In the absence of randomized controlled trial data, the management of patients with severe valvular heart disease without symptoms, ventricular dysfunction, or other identified triggers for surgery is controversial. In this review, we frame the debate between prophylactic surgery vs close follow-up until triggers occur (watchful waiting) for severe aortic stenosis and degenerative mitral regurgitation (MR), the 2 conditions for which the pros and cons of these approaches are best articulated. Classic high-gradient severe aortic stenosis is generally accurately diagnosed. In asymptomatic patients, stress testing can be used to confirm asymptomatic status and identify high-risk features including reduced exercise tolerance, exercise-induced symptoms, and absolute or relative hypotension. Resting echocardiographic predictors of disease progression and/or adverse events include very high gradients, rapid progression, and extensive calcification. Surgical risk calculators can help estimate perioperative morbidity/mortality with the ultimate choice of a medical vs a prophylactic surgical approach to be made after discussion with the patient. With degenerative MR, severity can be inaccurately estimated. Stress testing might clarify whether the patient is truly asymptomatic and identify features associated with worse prognosis and symptom onset. Selecting patients with high probability of repair can be challenging. Perioperative risk and postoperative risks including those of unanticipated valve replacement and recurrent MR after repair are also considerations. In aggregate, management of patients with valvular disease who are asymptomatic and who have no clear trigger for surgery is complex, requires individualization, and should be carried out by or in collaboration with a heart valve centre of excellence.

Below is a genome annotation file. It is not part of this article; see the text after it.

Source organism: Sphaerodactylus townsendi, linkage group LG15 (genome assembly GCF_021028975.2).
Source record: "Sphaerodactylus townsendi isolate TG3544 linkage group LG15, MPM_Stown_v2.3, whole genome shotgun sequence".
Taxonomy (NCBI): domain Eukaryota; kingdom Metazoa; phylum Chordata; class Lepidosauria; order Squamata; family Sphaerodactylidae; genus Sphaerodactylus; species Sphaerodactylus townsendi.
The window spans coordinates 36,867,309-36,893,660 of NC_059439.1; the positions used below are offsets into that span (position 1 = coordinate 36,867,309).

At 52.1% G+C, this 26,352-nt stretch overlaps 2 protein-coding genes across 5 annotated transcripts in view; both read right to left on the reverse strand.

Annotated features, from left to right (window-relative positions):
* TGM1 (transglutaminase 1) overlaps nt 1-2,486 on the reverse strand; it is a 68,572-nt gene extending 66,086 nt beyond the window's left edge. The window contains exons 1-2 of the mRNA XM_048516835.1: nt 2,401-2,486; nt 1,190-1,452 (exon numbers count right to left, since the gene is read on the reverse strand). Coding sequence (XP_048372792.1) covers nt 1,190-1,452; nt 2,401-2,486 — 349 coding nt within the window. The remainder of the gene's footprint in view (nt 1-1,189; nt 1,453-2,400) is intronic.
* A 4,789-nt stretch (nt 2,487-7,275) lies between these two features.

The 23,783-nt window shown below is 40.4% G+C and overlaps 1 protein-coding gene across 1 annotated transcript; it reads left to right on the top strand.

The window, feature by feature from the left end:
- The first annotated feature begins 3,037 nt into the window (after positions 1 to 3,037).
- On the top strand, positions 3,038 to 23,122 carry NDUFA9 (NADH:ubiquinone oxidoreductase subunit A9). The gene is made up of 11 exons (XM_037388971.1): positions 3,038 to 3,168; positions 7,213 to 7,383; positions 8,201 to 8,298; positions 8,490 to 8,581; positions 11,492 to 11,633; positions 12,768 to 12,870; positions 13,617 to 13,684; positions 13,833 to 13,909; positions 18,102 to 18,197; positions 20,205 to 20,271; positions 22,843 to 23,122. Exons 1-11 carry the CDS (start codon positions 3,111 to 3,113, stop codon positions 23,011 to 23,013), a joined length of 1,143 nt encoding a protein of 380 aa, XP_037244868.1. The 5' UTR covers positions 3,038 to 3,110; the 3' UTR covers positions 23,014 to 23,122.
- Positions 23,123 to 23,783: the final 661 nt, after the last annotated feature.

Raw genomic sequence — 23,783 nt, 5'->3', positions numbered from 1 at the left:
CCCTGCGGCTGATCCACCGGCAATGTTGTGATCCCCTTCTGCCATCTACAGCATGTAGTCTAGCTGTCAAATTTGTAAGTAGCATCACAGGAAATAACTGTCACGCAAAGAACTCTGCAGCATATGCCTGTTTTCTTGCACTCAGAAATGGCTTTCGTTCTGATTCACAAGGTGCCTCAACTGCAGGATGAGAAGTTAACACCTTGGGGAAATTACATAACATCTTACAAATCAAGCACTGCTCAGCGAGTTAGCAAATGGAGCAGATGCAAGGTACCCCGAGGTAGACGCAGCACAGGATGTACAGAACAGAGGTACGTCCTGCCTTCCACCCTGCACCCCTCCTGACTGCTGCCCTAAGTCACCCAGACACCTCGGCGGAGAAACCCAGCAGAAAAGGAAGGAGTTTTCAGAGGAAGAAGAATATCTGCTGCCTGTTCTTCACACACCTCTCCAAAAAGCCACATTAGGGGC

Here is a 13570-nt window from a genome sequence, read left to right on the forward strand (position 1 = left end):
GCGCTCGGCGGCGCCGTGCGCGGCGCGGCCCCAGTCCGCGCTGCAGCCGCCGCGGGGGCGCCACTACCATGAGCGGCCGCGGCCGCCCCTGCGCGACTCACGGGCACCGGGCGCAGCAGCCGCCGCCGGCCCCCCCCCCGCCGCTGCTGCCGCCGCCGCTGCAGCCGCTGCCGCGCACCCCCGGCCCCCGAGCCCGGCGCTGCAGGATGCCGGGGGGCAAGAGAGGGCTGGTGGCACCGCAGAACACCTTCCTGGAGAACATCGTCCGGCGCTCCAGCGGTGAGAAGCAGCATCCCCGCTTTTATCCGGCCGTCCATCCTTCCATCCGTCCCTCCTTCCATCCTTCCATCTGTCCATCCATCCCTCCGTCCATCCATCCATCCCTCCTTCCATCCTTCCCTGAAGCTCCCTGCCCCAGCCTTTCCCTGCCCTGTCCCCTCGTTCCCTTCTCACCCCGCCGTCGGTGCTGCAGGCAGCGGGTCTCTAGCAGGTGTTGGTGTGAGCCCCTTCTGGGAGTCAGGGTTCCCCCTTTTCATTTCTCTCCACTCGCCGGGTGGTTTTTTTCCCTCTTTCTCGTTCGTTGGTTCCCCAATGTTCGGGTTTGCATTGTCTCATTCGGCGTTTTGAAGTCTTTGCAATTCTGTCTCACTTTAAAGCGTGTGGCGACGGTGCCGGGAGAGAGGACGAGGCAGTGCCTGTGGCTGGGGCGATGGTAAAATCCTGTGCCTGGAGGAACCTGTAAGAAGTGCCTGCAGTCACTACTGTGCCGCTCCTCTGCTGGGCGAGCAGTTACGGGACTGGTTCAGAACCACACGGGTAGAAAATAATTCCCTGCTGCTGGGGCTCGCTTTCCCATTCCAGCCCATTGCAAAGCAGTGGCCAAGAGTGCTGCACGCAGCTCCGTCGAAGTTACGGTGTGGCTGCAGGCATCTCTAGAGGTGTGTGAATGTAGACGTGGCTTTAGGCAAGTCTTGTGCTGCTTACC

Copyright © 2014 Canadian Cardiovascular Society. Published by Elsevier Inc. All rights reserved.